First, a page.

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I am aware that Peter Jackson used Mont Saint-Michel as the inspiration of Minas Tirith, within the Return of the King movie.

If there any evidence that Tolkien used the same place as inspiration for Minas Tirith within the Return of the King novel?

Mont Saint Michel

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    Perhaps, but I think the inspiration was Constantinople.
    – Mrc4t987
    Commented Nov 24, 2022 at 15:06
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    Without being able to list any sources for it, I actually think that (The Fall of) Gondolin was one major source of inspiration. Both cities have 7 gates (which in turn can be found in various mythology), both serve as the final "beacon of light facing a horde of enemies", both battles have climatic duels at the end of the battle (Gothmog vs Ecthelion, Eowyn vs The Witchking), in both battles the ruler of the city dies (Turgon, Denethor). As for what inspired Gondolin... Shangri-La?
    – Amarth
    Commented Nov 24, 2022 at 16:35
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    Another source claims Tolkien was inspired by Ravenna: theguardian.com/books/2015/oct/23/…
    – Amarth
    Commented Nov 24, 2022 at 16:40
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    @Amarth - The actual quote from the map that article is referencing is "Hobitton is assumed to be approx at latitude of Oxford. The green vertical lie is marked at distances of 100 miles (2cm to map scale). So you can roughly judge the climate and Fauna/Flora etc. Minas Tirith is about a latitude of Ravenna (but is 900 miles east of Hobbiton, more near Belgrade)." Not that it is Ravenna (or Ravenna like), merely that they share a rough latitude - i.sstatic.net/WBTZb.png.
    – Valorum
    Commented Nov 24, 2022 at 18:59
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    @Valorum I'm talking about old Constantinople, not nowadays Istanbul.
    – Mrc4t987
    Commented Nov 24, 2022 at 20:19

1 Answer 1

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There is no evidence that Tolkien was inspired by Mont Saint-Michel

It's hard to prove a negative, but there simply isn't any evidence of Tolkien ever referring to Mont Saint-Michel and there isn't any strong reason to assume that he would have been thinking about it in the 1940s when creating Minas Tirith.

John Garth's recent book The Worlds of J.R.R. Tolkien is currently the best source for actually linking possible inspirations to things that have some evidence in the form of things Tolkien has said or written or can be shown to have known about at the time.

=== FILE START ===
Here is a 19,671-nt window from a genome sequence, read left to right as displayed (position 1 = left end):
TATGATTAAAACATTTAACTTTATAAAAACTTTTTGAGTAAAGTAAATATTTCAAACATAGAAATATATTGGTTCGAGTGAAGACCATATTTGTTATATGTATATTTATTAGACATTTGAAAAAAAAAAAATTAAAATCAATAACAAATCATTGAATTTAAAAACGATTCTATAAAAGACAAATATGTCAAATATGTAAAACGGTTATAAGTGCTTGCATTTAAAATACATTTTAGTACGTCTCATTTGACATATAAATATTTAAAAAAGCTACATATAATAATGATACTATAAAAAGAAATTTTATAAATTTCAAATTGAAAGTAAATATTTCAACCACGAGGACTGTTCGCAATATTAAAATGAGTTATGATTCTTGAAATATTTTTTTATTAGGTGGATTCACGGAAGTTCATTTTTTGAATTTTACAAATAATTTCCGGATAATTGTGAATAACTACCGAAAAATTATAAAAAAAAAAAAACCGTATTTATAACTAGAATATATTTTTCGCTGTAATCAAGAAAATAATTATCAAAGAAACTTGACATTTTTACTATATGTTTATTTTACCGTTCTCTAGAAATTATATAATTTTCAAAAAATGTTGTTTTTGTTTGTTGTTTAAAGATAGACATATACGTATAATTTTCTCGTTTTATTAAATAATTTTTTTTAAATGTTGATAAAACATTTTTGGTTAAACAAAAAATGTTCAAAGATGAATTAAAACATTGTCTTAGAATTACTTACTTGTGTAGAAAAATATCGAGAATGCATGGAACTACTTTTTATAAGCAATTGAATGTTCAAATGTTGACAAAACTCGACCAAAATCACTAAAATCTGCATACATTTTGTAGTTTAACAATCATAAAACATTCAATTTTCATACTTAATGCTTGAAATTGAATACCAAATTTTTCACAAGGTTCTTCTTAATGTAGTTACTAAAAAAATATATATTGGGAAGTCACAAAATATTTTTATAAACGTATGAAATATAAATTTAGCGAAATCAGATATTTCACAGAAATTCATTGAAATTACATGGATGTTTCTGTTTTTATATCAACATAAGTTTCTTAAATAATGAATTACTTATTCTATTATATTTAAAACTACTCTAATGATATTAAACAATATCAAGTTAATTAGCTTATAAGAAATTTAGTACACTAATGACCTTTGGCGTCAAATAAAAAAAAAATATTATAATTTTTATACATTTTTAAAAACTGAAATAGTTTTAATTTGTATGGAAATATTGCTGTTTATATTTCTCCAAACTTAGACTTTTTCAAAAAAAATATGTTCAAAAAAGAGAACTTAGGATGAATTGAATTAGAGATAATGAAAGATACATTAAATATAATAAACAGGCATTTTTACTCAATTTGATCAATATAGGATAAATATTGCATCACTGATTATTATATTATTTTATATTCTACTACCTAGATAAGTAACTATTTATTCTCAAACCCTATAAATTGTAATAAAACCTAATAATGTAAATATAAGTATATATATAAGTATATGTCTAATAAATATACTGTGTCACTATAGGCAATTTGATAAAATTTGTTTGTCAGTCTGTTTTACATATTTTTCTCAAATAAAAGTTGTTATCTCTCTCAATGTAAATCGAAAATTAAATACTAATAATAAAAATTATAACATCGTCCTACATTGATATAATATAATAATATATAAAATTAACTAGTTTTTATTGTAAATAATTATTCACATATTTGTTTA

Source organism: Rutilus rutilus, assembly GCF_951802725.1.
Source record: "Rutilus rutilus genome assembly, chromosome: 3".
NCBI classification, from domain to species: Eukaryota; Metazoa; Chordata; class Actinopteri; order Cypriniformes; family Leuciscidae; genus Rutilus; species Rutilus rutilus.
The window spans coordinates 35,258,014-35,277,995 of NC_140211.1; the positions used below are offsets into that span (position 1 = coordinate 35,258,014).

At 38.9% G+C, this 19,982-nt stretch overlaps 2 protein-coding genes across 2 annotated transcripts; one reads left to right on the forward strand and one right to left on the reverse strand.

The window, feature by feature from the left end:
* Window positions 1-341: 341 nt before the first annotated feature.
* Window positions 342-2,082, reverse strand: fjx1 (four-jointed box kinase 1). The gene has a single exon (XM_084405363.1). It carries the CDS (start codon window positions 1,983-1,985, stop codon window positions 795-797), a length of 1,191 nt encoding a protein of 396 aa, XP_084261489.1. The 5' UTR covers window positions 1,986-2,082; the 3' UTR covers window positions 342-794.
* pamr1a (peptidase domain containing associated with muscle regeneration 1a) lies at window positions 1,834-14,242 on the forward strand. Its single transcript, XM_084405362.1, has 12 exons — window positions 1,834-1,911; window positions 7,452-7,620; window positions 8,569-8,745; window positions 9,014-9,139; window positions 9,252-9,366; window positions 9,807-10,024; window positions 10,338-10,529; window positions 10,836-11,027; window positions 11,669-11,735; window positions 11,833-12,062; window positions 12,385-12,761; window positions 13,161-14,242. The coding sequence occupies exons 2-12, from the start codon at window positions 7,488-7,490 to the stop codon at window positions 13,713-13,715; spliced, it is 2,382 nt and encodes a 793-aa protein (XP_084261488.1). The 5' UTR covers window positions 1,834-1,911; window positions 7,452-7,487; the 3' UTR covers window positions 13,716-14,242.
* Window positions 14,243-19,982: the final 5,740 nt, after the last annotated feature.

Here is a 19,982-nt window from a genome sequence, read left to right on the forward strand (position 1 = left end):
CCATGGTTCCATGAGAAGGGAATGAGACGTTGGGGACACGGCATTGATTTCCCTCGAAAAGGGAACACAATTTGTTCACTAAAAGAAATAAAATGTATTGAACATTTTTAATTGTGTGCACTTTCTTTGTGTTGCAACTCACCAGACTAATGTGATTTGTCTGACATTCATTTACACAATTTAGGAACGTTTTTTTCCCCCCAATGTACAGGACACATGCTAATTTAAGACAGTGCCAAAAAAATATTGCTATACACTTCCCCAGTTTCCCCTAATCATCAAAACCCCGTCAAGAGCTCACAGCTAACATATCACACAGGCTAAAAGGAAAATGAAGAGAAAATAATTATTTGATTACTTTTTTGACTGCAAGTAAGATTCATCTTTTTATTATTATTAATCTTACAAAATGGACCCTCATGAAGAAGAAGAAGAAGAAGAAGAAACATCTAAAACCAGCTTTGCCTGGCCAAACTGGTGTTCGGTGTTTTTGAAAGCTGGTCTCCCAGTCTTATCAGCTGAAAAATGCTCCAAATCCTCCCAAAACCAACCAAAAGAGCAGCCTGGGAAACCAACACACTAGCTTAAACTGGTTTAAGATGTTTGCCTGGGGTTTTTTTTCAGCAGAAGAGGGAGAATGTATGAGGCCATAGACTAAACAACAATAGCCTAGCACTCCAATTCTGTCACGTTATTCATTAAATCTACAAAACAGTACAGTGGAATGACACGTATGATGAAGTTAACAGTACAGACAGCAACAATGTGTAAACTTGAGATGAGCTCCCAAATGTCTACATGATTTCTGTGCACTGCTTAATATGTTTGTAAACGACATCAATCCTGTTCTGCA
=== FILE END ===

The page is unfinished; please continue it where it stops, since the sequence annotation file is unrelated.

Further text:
Garth points out that Minas Tirith is described in the text in the same way that Roman architecture is described in Old English poetry (which was Tolkien's main field of study.)

... a sign of the Anglo-Saxons' amazement at the scale and workmanship of the Roman roads and other edifices that they found in Britain after the imperial withdrawal. ... Old English poetry describes such inexplicably huge edifices as the eald enta geweorc, 'the old work of giants'. Both the Riders of Rohan and the hobbies share this same perspective when considering what the Númenórean founders of Arnor and southern Gondor built at the height of their power long ago. The fortress of Helm's Deep seems to them to have been built 'with the hands of giants', and Minas Tirith appears 'carven by giants'.
The Worlds of J.R.R. Tolkien - "Ancient Imprints - The Old Work of Giants" - page 142

And upon its out-thrust knee was the Guarded City, with its seven walls of stone so strong and old that it seemed to have been not builded but carven by giants out of the bones of the earth.
The Lord of the Rings - Book V, Chapter 1 - "Minas Tirith"

Garth also points out that Minas Tirith is possibly inspired by Campanella's Civitas Solis and by a castle in Dante's Divine Comedy, both works that Garth says Tolkien would have had reason to be familiar with.

The mark of Rome on Minas Tirith, Gondor's citadel, is hard to miss, with its imperial history, southern location, seaward influence and massive stoneworks... The city, formerly Minas Anor ('Tower of the Sun') has been compared with the Civitas Solis ('City of the Sun') described in a 1602 work by the Italian philosopher Tommaso Campanella. Each is built on a hill and has seven concentric walls that make it almost invulnerable. Campanella writes, 'he who wishes to capture that city must, as it were, storm it seven times.'